The “Popular Cultures in Africa” conference held at the University of Texas at Austin, March 30 through April 1, 2007, witnessed a broad array of scholars who provided insightful and lively scholarly debate on the processes of cultures in Africa. In order to document significant aspects of the discussion during the meeting, we collected papers focused on inter- and intra-politicking by peoples of African descent for purposes of self-agitation through popular practices as well as the spread of their lifestyles.
This collection is not so much intended to document “a complex of distinctive expression of life experiences” but rather to provide an understanding of the quest of people of African descent for the right to express and maintain these distinctive life experiences in the face of competing and inhibitory political and sociocultural forces intent on enforcing some standards, values, and ways of being and doing things in the world. It is an active process of rejection of impositions, be it imposition by existing customs or by external influences. The complexity of this quest requires a broad and interdisciplinary approach, hence, the diverse, complementary chapters whose topics range from lifestyle and religion to visual and print media. We hope that the chapters of this book will promote scholarship on African cultures.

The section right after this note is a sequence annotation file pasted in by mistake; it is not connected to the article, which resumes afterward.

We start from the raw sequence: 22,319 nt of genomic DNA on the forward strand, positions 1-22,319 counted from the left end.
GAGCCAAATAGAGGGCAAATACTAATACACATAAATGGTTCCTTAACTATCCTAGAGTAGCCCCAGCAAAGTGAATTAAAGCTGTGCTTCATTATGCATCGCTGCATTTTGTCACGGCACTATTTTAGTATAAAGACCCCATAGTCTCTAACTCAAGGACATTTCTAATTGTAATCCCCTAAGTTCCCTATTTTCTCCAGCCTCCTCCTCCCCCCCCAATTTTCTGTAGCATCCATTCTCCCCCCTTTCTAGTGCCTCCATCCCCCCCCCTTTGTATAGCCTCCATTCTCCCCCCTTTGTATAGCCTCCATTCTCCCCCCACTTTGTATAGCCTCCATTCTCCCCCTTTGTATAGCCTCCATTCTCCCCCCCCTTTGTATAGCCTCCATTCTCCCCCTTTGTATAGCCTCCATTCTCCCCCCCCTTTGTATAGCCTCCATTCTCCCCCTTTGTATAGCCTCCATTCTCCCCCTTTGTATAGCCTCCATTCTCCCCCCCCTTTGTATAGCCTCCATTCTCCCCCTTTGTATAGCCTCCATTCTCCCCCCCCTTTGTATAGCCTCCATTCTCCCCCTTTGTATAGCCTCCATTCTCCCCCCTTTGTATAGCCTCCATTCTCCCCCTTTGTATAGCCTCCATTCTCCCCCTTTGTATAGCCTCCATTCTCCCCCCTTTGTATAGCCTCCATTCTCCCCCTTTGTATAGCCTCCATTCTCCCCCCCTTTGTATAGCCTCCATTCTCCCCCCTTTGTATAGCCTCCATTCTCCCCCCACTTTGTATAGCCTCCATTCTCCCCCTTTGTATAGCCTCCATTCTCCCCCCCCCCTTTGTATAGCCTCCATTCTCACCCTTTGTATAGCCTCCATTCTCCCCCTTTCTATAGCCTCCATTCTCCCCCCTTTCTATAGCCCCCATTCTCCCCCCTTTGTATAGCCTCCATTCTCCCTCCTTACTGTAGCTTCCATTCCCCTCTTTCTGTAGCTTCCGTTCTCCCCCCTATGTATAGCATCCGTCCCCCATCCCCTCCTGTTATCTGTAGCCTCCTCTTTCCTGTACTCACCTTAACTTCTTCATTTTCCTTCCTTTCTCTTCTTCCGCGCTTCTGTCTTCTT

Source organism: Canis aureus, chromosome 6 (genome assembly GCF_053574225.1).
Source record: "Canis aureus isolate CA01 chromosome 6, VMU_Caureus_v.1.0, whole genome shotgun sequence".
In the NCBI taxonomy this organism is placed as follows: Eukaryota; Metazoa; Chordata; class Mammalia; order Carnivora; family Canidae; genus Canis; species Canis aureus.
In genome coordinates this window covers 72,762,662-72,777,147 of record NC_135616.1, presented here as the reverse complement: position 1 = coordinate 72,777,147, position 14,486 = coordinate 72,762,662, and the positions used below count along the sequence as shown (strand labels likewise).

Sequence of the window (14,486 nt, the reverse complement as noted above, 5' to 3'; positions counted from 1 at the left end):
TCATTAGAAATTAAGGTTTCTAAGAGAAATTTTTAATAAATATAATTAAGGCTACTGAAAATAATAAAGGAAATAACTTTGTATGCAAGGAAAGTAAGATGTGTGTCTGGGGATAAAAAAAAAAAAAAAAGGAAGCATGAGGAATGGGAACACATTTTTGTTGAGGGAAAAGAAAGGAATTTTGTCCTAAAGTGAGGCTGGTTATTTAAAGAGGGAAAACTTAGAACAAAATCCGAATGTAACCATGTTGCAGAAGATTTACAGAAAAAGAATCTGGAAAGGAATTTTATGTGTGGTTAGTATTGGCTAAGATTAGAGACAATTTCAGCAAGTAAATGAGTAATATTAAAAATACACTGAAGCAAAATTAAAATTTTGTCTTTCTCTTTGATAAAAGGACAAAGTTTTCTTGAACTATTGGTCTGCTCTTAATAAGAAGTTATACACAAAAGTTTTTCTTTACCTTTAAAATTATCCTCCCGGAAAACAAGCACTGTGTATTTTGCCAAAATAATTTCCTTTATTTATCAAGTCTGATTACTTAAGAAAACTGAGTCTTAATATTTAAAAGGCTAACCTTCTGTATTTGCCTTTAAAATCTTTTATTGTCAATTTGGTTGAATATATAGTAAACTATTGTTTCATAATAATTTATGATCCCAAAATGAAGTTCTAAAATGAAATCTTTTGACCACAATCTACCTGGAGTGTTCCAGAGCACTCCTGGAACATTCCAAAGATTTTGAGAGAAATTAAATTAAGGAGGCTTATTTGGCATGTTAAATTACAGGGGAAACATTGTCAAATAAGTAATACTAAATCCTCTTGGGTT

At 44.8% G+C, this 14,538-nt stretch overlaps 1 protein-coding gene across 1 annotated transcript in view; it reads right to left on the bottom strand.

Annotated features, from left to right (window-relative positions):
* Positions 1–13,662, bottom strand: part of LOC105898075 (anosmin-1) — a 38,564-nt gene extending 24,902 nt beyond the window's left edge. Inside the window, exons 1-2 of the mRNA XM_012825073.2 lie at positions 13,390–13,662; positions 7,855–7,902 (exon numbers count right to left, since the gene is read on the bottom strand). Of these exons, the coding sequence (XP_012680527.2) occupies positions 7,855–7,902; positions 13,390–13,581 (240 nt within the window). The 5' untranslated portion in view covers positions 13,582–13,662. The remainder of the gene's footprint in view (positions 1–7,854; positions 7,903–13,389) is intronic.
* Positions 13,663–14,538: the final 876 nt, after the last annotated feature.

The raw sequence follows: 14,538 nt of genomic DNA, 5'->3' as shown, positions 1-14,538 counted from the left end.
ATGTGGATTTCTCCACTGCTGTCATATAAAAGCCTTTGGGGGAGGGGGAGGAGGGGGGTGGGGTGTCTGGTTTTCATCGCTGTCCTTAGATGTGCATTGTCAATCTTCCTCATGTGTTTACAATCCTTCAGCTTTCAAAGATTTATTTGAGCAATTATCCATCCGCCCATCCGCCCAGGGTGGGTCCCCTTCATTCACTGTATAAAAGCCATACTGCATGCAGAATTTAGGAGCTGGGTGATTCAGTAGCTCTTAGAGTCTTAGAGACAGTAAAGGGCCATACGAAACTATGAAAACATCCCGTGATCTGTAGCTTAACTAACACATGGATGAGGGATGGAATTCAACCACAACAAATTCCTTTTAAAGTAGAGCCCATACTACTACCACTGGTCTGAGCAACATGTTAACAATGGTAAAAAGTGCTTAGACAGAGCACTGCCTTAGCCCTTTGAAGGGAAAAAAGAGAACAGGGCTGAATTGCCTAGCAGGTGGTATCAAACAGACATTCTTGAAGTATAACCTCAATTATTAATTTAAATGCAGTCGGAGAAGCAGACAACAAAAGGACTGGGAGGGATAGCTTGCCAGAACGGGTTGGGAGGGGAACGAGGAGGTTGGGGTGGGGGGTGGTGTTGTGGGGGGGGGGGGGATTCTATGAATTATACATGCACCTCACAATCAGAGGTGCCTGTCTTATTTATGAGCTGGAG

We are deeply thankful for the support of faculty members and students who worked tirelessly to make the conference successful. We appreciate the support of the University of Texas at Austin, Texas State University San Marcos, and all our sponsors.